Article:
Boko Haram militants have raided a village in northeastern Nigeria’s Borno state, killing 11 farmers, three local militia officials told AFP on Friday.

Gunmen on two-wheelers invaded farms in Kwayangiya community, about 15 kilometers away from Maiduguri (the state capital).

“The attackers rounded up 11 farmers working in the fields, tied their hands with stakes and cut their throats,” said militia chief Babakura Koulo.

Another militia leader, Umar Ari, said “Boko Haram terrorists” did not use firearms to avoid attracting the attention of soldiers and civilians from the neighboring village of Molai. “The 11 farmers were slaughtered and the bodies were abandoned on the farms,” ​​he said.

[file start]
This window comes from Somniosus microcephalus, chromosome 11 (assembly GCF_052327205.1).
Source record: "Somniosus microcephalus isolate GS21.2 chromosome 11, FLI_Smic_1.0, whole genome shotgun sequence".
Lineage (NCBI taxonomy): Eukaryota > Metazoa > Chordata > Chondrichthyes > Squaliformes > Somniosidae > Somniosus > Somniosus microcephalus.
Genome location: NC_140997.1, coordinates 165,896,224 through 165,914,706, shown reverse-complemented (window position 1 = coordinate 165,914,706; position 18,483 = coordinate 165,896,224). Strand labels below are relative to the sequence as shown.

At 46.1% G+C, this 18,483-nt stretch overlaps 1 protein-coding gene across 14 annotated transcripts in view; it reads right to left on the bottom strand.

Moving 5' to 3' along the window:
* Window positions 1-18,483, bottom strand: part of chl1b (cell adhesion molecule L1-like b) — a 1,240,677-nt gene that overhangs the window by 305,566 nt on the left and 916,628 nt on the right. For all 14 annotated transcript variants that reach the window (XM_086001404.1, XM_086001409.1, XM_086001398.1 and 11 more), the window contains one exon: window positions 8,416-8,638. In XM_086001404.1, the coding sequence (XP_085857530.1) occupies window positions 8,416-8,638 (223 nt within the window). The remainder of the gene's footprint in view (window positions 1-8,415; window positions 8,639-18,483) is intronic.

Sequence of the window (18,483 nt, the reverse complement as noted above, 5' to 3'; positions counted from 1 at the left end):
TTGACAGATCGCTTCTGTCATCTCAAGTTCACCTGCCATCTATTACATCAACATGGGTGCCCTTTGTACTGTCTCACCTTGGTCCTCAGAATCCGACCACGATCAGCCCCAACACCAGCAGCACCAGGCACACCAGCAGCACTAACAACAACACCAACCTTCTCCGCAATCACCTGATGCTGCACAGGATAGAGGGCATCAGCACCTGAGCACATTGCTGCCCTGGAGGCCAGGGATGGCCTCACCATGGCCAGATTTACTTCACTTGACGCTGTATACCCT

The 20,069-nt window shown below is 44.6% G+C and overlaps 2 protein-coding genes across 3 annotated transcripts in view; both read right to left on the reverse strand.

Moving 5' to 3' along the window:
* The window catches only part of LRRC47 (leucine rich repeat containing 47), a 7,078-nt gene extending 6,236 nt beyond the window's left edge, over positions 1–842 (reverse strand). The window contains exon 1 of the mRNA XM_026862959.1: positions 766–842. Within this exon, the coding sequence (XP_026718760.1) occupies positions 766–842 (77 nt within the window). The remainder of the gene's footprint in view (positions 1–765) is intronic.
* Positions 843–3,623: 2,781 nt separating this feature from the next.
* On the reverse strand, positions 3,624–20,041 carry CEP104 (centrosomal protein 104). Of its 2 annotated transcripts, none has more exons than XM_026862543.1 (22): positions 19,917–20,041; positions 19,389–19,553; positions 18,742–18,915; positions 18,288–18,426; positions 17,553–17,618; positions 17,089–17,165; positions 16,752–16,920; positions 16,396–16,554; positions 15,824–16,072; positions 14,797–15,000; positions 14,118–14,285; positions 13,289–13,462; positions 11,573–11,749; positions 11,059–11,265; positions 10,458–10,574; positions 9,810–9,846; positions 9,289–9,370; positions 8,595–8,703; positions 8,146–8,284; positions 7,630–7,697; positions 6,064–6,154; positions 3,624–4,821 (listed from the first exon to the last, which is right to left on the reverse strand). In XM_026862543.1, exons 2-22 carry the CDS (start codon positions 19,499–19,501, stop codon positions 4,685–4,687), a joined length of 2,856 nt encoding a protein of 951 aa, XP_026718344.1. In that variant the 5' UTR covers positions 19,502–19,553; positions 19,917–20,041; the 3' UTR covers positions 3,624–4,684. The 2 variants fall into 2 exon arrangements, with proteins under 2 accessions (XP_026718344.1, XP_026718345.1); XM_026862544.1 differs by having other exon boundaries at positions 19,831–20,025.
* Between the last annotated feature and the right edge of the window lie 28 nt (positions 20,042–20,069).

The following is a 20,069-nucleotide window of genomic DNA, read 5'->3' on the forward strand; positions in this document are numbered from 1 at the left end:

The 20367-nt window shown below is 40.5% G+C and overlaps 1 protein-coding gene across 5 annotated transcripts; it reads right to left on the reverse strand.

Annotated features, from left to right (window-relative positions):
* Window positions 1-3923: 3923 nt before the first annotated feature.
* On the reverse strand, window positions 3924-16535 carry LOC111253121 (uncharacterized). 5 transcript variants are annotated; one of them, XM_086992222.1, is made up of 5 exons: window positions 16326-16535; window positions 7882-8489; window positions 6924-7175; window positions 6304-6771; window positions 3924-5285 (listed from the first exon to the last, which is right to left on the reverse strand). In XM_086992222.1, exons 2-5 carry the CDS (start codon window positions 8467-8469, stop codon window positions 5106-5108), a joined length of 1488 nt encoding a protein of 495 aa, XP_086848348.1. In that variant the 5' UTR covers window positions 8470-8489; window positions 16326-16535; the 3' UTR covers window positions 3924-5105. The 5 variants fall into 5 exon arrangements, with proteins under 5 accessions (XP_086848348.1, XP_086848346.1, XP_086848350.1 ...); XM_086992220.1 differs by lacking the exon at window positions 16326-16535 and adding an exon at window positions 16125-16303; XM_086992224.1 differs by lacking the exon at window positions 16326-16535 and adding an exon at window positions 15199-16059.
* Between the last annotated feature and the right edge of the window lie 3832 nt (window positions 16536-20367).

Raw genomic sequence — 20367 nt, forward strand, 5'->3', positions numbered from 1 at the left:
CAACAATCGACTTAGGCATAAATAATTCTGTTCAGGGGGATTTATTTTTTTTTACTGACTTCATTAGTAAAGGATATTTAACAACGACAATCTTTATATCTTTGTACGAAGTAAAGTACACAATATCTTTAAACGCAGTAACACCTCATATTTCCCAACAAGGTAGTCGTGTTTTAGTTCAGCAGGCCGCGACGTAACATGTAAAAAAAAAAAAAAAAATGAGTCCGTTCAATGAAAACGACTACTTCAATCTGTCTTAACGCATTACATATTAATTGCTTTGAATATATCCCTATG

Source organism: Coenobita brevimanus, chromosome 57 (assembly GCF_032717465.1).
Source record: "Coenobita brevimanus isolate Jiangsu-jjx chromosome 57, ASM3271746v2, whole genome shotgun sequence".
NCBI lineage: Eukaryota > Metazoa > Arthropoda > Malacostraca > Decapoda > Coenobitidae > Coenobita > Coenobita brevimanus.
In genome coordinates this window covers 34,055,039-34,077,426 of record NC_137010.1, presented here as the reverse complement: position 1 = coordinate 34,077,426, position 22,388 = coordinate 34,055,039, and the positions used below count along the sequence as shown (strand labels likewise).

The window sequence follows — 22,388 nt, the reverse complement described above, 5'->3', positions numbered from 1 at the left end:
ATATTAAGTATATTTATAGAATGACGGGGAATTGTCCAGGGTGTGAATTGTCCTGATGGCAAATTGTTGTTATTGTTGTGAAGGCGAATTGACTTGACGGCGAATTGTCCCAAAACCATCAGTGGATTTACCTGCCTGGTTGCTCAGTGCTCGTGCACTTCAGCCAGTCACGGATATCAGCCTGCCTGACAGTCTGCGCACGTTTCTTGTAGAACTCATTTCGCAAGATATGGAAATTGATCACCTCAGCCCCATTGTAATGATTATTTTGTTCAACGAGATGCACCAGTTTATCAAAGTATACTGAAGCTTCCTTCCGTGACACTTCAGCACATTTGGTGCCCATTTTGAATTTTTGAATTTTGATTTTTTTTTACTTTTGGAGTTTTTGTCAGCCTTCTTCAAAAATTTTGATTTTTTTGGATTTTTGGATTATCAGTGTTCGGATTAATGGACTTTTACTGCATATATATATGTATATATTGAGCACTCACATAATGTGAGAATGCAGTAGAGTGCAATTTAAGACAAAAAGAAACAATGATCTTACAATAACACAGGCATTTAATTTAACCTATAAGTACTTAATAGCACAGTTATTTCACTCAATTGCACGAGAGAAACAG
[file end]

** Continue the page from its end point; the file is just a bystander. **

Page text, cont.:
All the victims were farmers from the nearby village of Dalwa, where hundreds of residents who had temporarily taken refuge in Maiduguri to escape jihadist attacks had returned in recent months, militiaman Ibrahim Liman said, confirming the death toll.

Since 2018, authorities in Borno state have closed several camps for displaced people, forcing them to return to their homes, despite concerns expressed by non-governmental organizations.

Jihadists from Boko Haram and the Islamic State affiliate in West Africa often launch attacks on farmers, herders, fishermen and loggers, accusing them of spying for government forces.

Last month, seven farmers and loggers were killed and 22 others kidnapped in two separate attacks in the Banki district of Borno state, near the border with Cameroon.

Since the outbreak of the jihadist guerrilla war in 2009, more than 40,000 people have died and more than two million have been forced to flee their homes, according to UN figures.